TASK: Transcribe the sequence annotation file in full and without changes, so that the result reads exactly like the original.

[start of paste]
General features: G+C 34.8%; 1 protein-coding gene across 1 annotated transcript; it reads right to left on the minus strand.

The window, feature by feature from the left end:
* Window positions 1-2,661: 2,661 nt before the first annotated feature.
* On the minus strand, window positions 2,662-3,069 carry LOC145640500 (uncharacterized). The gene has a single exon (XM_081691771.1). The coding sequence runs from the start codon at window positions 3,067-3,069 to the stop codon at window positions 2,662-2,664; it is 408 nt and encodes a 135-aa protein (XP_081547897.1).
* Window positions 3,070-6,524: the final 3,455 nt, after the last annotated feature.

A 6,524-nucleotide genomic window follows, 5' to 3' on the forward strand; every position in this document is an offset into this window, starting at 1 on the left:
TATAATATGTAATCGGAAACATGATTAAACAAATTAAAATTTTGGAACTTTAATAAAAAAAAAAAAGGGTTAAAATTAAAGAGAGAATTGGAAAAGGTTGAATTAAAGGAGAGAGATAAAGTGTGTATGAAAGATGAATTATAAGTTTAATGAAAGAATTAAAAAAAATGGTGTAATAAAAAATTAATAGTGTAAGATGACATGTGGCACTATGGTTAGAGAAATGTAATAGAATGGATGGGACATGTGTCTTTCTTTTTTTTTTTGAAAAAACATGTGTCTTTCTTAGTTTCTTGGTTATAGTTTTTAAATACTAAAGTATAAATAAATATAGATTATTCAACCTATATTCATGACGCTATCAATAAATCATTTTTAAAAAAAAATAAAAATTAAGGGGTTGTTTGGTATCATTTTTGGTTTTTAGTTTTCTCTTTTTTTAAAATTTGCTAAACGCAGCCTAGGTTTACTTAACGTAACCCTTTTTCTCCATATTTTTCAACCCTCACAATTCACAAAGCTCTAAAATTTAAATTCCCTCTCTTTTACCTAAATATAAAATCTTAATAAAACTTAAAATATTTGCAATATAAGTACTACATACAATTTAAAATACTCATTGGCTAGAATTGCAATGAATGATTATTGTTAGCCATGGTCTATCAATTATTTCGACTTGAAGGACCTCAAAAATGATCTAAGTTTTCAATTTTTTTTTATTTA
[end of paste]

General features: G+C 34.8%; 1 protein-coding gene across 1 annotated transcript; it reads right to left on the minus strand.

The window, feature by feature from the left end:
* Window positions 1-2,661: 2,661 nt before the first annotated feature.
* On the minus strand, window positions 2,662-3,069 carry LOC145640500 (uncharacterized). The gene has a single exon (XM_081691771.1). The coding sequence runs from the start codon at window positions 3,067-3,069 to the stop codon at window positions 2,662-2,664; it is 408 nt and encodes a 135-aa protein (XP_081547897.1).
* Window positions 3,070-6,524: the final 3,455 nt, after the last annotated feature.

A 6,524-nucleotide genomic window follows, 5' to 3' on the forward strand; every position in this document is an offset into this window, starting at 1 on the left:
TATAATATGTAATCGGAAACATGATTAAACAAATTAAAATTTTGGAACTTTAATAAAAAAAAAAAAGGGTTAAAATTAAAGAGAGAATTGGAAAAGGTTGAATTAAAGGAGAGAGATAAAGTGTGTATGAAAGATGAATTATAAGTTTAATGAAAGAATTAAAAAAAATGGTGTAATAAAAAATTAATAGTGTAAGATGACATGTGGCACTATGGTTAGAGAAATGTAATAGAATGGATGGGACATGTGTCTTTCTTTTTTTTTTTGAAAAAACATGTGTCTTTCTTAGTTTCTTGGTTATAGTTTTTAAATACTAAAGTATAAATAAATATAGATTATTCAACCTATATTCATGACGCTATCAATAAATCATTTTTAAAAAAAAATAAAAATTAAGGGGTTGTTTGGTATCATTTTTGGTTTTTAGTTTTCTCTTTTTTTAAAATTTGCTAAACGCAGCCTAGGTTTACTTAACGTAACCCTTTTTCTCCATATTTTTCAACCCTCACAATTCACAAAGCTCTAAAATTTAAATTCCCTCTCTTTTACCTAAATATAAAATCTTAATAAAACTTAAAATATTTGCAATATAAGTACTACATACAATTTAAAATACTCATTGGCTAGAATTGCAATGAATGATTATTGTTAGCCATGGTCTATCAATTATTTCGACTTGAAGGACCTCAAAAATGATCTAAGTTTTCAATTTTTTTTTATTTA